So, it turns out my weather fear was premature. The day was filled with the most glorious snow, but not too cold, and given the route we took on mainly quiet backroads, it couldn’t have been a better day. We stopped at a Shaker village in Canterbury. That’s the photo below

The police here have been great. The second day, I reported on the ranger who thought me nuts when I asked him whether he was among the 4% who didn’t believe it important to reduce the influence of money in politics. Saturday, in our treacherous final 4, a police car passed us, doubled back, passed us again, doubled back again, and then passed us with his horn honking, thumbs up. And then yesterday, as we passed through a tiny village, a car pulled along and, after reading our signs, stopped and directed traffic as we passed through the town. It may be because we’re carrying the flag. Or it may be because they’re officers in a state whose constitution expressly protects the right of rebellion (see Article 10). Whatever, it is fantastic to see.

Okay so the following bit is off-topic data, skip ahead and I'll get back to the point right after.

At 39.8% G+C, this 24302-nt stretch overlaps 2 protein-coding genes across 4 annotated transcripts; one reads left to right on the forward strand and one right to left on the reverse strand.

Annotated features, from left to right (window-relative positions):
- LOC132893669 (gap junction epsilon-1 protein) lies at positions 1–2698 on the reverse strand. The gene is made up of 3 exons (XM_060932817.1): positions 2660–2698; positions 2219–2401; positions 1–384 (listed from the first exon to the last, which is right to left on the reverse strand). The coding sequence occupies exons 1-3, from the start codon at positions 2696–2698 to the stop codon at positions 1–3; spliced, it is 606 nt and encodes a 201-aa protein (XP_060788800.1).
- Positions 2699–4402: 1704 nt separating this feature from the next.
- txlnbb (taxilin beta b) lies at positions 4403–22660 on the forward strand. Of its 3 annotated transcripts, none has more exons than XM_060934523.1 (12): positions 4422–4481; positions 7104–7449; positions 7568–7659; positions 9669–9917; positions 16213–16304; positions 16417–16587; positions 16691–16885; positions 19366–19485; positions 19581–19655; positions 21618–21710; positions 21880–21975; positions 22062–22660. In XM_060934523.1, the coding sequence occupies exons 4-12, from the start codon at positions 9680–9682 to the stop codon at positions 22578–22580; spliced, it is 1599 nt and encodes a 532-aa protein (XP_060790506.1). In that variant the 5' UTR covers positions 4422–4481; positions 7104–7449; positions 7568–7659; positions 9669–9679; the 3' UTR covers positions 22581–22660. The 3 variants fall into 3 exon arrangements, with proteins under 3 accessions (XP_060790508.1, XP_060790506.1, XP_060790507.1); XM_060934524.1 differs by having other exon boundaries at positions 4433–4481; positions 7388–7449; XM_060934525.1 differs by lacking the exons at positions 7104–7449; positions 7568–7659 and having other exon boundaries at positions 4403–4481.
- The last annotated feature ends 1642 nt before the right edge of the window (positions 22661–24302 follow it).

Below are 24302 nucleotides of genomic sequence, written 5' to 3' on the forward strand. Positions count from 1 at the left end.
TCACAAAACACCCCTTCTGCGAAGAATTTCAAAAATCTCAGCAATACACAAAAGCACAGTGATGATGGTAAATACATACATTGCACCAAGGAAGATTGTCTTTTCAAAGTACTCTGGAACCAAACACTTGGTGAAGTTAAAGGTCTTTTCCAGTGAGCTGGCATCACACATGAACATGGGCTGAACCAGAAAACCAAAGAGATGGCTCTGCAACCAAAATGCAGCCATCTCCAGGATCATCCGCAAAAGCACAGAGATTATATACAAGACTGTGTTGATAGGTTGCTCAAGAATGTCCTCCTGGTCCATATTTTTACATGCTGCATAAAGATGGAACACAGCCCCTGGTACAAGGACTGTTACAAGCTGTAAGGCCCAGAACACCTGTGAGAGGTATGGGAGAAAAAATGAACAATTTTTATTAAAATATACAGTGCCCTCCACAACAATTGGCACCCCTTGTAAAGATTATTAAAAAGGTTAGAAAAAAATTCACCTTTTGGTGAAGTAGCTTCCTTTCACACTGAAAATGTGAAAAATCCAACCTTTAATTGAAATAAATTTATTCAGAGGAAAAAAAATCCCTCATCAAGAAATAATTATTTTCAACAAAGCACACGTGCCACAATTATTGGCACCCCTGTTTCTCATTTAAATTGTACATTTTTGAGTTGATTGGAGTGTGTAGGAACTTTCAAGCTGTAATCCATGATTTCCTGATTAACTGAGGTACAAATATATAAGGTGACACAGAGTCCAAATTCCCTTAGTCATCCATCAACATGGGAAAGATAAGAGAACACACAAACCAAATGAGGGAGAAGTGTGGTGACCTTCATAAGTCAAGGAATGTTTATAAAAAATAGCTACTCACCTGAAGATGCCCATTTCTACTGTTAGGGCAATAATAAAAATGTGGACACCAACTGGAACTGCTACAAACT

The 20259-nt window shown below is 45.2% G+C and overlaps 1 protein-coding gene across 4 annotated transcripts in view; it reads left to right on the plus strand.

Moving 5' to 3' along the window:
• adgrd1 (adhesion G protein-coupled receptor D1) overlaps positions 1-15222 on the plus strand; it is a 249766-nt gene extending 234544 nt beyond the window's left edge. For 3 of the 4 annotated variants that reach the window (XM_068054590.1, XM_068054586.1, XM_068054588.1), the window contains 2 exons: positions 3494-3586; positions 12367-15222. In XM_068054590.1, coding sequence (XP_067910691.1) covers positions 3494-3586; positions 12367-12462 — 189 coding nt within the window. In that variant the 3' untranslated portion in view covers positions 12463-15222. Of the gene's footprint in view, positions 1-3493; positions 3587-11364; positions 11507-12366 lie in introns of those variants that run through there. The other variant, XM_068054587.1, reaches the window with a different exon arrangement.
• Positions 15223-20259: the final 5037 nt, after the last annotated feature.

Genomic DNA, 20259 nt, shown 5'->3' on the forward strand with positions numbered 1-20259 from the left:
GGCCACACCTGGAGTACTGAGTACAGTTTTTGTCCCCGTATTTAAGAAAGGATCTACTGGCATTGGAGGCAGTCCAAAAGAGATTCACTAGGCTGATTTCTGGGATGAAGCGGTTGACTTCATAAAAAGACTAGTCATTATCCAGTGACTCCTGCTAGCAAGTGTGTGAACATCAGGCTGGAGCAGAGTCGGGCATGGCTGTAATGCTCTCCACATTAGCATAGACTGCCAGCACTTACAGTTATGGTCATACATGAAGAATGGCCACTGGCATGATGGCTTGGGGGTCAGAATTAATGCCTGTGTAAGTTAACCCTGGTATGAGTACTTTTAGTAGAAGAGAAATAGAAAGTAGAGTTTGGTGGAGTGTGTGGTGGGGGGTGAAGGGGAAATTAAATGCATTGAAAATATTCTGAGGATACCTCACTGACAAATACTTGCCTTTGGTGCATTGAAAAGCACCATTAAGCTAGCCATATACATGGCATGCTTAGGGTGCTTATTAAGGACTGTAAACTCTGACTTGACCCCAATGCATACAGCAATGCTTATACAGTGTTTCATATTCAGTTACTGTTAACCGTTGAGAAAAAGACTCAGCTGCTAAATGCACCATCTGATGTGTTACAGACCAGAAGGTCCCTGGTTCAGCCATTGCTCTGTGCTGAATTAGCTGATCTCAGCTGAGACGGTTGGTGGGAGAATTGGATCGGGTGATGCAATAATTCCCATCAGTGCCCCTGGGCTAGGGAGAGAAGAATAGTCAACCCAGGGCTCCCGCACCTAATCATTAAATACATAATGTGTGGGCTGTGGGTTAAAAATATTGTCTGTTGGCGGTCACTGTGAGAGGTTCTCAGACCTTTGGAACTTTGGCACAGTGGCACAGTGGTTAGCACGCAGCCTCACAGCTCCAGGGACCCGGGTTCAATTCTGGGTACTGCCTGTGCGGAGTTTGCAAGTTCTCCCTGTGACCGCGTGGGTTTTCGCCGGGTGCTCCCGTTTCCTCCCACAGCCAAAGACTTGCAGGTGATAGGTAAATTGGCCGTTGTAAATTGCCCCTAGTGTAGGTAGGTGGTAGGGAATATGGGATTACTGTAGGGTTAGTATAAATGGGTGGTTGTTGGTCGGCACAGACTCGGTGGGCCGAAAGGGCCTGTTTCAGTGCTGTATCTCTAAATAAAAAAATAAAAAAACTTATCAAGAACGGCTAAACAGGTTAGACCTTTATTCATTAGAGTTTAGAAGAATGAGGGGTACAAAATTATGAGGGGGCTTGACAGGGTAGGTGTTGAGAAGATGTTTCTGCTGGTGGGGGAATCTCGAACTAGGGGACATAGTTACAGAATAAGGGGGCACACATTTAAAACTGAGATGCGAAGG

The group keeps growing. We were joined by a couple whose politics are split: he’s from the right; she’s from the left. This was the only activism they could do together. We continue to be joined by people who had walked with Granny D. 

Today, on MLK Day, we continue our walk to Concord. King, like Granny D, was a walker. A much more difficult revolution grew from his action. We take smaller steps, for an easier cause. Yet one which today is just as important to realizing the dream of equality that he so powerfully defended.

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